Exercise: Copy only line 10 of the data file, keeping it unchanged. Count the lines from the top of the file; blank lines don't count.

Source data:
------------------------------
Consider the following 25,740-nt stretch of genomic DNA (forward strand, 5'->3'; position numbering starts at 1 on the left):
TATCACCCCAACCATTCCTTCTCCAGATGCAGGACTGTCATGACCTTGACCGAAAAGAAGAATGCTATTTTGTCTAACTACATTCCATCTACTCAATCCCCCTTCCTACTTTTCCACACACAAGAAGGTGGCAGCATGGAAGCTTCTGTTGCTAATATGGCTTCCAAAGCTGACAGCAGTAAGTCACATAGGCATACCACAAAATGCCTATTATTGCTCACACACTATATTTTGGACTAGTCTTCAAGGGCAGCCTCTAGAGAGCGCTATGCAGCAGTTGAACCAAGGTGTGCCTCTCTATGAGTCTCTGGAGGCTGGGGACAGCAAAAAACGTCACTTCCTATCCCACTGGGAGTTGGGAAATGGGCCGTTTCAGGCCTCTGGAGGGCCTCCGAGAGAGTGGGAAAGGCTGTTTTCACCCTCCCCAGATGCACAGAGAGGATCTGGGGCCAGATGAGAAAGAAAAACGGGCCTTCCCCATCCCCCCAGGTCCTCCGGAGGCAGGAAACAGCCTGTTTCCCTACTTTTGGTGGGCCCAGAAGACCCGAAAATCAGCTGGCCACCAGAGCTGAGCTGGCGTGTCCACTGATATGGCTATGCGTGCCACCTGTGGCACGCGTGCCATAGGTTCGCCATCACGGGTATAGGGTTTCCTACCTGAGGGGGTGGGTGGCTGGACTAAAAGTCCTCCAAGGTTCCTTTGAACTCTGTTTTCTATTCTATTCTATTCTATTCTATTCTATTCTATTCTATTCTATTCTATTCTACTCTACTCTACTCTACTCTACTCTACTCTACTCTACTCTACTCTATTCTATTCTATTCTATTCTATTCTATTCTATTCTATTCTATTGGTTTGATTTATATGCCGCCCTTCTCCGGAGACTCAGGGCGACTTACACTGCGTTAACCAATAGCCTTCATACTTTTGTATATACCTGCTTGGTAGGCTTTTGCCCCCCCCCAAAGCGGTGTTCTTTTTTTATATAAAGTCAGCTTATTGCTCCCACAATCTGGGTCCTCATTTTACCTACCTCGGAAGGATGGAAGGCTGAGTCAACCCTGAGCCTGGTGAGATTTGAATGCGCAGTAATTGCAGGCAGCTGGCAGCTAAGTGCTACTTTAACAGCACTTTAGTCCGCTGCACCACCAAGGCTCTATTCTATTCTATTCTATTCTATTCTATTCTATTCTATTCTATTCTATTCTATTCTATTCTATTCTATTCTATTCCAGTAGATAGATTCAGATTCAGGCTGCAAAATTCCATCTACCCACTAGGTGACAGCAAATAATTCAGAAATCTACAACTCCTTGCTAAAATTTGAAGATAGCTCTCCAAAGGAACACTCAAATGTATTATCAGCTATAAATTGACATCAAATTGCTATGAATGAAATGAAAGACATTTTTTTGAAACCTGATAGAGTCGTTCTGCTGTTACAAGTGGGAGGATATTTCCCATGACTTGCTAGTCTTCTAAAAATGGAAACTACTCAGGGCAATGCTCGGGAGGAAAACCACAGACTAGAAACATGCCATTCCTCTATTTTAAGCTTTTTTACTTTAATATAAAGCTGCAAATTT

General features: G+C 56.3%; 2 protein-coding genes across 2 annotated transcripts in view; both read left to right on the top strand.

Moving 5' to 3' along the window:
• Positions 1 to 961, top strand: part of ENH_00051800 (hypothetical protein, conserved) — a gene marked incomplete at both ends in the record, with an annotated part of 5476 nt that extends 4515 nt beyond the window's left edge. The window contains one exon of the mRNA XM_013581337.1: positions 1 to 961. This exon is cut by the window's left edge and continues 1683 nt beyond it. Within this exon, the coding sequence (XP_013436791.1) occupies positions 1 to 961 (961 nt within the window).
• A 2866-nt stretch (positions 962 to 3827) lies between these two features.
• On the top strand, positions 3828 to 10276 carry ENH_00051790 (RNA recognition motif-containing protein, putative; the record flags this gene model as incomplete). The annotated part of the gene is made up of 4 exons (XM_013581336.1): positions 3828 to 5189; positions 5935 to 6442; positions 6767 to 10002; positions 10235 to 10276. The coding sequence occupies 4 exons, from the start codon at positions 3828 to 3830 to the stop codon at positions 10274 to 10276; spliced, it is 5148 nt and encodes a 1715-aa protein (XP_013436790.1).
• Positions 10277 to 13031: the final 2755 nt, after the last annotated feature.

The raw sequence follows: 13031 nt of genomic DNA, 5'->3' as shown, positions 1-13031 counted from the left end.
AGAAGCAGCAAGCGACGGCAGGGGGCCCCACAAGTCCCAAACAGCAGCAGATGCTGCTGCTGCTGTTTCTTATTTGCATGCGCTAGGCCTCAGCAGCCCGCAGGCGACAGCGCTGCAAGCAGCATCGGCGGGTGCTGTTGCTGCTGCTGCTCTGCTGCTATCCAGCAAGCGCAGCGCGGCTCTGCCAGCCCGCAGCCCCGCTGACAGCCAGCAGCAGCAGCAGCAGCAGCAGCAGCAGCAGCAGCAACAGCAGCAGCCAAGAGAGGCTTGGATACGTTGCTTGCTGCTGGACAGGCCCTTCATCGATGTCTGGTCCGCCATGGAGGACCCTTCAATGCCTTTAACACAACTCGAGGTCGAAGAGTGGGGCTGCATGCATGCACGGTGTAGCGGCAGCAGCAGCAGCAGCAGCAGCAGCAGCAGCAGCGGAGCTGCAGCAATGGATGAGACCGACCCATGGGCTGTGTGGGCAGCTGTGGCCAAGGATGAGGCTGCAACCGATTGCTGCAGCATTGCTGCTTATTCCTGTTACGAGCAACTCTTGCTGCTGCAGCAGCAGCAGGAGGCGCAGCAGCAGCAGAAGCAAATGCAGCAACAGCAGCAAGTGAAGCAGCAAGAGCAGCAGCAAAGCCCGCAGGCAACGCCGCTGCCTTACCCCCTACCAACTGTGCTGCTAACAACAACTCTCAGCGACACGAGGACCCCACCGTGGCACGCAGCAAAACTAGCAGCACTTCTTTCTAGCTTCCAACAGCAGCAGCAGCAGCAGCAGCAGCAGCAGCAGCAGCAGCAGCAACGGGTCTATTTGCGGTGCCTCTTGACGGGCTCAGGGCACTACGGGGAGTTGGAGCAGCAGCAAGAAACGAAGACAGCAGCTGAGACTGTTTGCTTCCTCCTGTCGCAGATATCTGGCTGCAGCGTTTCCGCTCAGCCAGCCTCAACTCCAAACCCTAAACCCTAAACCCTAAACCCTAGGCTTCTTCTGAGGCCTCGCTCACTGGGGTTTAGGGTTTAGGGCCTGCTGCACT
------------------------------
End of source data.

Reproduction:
AGAAGCAGCAAGCGACGGCAGGGGGCCCCACAAGTCCCAAACAGCAGCAGATGCTGCTGCTGCTGTTTCTTATTTGCATGCGCTAGGCCTCAGCAGCCCGCAGGCGACAGCGCTGCAAGCAGCATCGGCGGGTGCTGTTGCTGCTGCTGCTCTGCTGCTATCCAGCAAGCGCAGCGCGGCTCTGCCAGCCCGCAGCCCCGCTGACAGCCAGCAGCAGCAGCAGCAGCAGCAGCAGCAGCAGCAGCAACAGCAGCAGCCAAGAGAGGCTTGGATACGTTGCTTGCTGCTGGACAGGCCCTTCATCGATGTCTGGTCCGCCATGGAGGACCCTTCAATGCCTTTAACACAACTCGAGGTCGAAGAGTGGGGCTGCATGCATGCACGGTGTAGCGGCAGCAGCAGCAGCAGCAGCAGCAGCAGCAGCAGCGGAGCTGCAGCAATGGATGAGACCGACCCATGGGCTGTGTGGGCAGCTGTGGCCAAGGATGAGGCTGCAACCGATTGCTGCAGCATTGCTGCTTATTCCTGTTACGAGCAACTCTTGCTGCTGCAGCAGCAGCAGGAGGCGCAGCAGCAGCAGAAGCAAATGCAGCAACAGCAGCAAGTGAAGCAGCAAGAGCAGCAGCAAAGCCCGCAGGCAACGCCGCTGCCTTACCCCCTACCAACTGTGCTGCTAACAACAACTCTCAGCGACACGAGGACCCCACCGTGGCACGCAGCAAAACTAGCAGCACTTCTTTCTAGCTTCCAACAGCAGCAGCAGCAGCAGCAGCAGCAGCAGCAGCAGCAGCAGCAACGGGTCTATTTGCGGTGCCTCTTGACGGGCTCAGGGCACTACGGGGAGTTGGAGCAGCAGCAAGAAACGAAGACAGCAGCTGAGACTGTTTGCTTCCTCCTGTCGCAGATATCTGGCTGCAGCGTTTCCGCTCAGCCAGCCTCAACTCCAAACCCTAAACCCTAAACCCTAAACCCTAGGCTTCTTCTGAGGCCTCGCTCACTGGGGTTTAGGGTTTAGGGCCTGCTGCACT